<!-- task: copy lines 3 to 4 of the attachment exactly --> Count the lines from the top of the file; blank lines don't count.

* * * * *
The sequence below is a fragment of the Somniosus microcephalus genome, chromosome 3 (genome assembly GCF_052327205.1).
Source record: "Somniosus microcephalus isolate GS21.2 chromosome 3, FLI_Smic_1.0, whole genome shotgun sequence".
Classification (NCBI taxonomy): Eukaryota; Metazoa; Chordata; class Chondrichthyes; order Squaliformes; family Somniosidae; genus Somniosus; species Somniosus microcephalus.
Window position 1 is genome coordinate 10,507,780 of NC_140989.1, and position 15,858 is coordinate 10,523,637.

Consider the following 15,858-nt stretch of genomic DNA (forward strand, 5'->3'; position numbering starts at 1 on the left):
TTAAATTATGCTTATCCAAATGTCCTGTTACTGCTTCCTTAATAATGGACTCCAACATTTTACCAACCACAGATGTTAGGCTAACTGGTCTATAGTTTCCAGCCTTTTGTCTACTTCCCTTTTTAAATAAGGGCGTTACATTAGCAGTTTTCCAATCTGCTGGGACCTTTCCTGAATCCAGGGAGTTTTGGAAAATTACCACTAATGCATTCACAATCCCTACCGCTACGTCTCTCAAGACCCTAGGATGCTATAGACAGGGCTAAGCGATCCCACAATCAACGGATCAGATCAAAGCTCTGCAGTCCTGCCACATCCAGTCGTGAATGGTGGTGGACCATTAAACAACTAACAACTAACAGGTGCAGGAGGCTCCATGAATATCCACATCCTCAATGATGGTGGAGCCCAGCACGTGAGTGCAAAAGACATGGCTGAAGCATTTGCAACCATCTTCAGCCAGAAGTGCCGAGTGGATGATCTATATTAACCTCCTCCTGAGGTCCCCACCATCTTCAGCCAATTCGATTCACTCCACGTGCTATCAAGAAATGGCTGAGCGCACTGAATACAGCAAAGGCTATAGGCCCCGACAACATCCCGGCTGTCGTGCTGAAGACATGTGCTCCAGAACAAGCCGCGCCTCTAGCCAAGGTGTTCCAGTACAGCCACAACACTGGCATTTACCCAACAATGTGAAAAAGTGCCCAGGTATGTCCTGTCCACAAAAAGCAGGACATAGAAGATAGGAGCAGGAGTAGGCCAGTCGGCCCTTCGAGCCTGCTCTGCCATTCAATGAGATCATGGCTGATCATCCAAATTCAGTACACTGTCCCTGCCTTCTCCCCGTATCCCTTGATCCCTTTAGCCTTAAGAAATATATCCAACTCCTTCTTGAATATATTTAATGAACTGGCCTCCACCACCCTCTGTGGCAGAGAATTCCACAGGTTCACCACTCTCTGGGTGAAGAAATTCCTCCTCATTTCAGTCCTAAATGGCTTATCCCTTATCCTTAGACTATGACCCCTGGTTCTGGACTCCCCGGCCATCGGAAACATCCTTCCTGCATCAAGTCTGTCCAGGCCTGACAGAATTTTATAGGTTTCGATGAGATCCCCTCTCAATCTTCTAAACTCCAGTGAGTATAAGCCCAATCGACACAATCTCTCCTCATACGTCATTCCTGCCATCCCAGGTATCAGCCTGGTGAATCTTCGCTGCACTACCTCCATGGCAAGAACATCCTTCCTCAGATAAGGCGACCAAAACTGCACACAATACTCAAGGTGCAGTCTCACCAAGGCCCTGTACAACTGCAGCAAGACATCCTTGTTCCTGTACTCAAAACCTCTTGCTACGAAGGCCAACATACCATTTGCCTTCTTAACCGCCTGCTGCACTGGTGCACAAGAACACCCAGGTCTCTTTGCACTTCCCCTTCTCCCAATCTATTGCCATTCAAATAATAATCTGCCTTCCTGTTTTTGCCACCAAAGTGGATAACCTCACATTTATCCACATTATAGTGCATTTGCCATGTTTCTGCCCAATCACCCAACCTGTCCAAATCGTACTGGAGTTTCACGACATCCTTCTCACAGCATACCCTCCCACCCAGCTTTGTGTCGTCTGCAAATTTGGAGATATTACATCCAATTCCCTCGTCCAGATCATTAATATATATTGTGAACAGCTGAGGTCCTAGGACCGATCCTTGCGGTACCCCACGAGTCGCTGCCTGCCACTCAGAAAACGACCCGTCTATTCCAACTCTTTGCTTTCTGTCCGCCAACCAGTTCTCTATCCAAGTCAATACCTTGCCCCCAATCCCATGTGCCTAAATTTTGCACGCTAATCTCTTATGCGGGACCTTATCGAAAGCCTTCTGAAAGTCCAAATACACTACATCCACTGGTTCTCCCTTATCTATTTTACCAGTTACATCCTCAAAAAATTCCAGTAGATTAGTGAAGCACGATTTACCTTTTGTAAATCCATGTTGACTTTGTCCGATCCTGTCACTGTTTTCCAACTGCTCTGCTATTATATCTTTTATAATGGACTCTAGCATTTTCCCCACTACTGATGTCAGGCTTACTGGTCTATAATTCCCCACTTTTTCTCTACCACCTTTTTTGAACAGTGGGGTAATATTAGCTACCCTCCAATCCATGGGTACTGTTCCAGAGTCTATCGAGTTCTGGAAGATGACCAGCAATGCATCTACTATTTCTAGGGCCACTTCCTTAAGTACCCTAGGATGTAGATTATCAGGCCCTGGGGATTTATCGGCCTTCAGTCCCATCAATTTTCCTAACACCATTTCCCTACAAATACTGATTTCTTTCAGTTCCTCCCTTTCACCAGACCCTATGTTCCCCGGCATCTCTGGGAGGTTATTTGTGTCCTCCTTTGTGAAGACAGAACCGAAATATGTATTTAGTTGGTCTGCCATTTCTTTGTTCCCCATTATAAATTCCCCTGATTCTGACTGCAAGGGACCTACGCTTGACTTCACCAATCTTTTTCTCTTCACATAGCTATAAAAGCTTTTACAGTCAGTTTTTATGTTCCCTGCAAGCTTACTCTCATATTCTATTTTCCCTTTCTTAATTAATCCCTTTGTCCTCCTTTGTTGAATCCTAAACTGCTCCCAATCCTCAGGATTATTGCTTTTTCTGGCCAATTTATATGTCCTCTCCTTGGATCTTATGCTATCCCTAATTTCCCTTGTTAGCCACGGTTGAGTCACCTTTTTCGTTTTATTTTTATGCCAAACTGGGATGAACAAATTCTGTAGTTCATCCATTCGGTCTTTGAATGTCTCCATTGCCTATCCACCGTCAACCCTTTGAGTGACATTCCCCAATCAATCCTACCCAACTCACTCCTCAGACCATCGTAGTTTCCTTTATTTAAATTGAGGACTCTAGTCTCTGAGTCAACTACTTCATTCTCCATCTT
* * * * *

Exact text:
Classification (NCBI taxonomy): Eukaryota; Metazoa; Chordata; class Chondrichthyes; order Squaliformes; family Somniosidae; genus Somniosus; species Somniosus microcephalus.
Window position 1 is genome coordinate 10,507,780 of NC_140989.1, and position 15,858 is coordinate 10,523,637.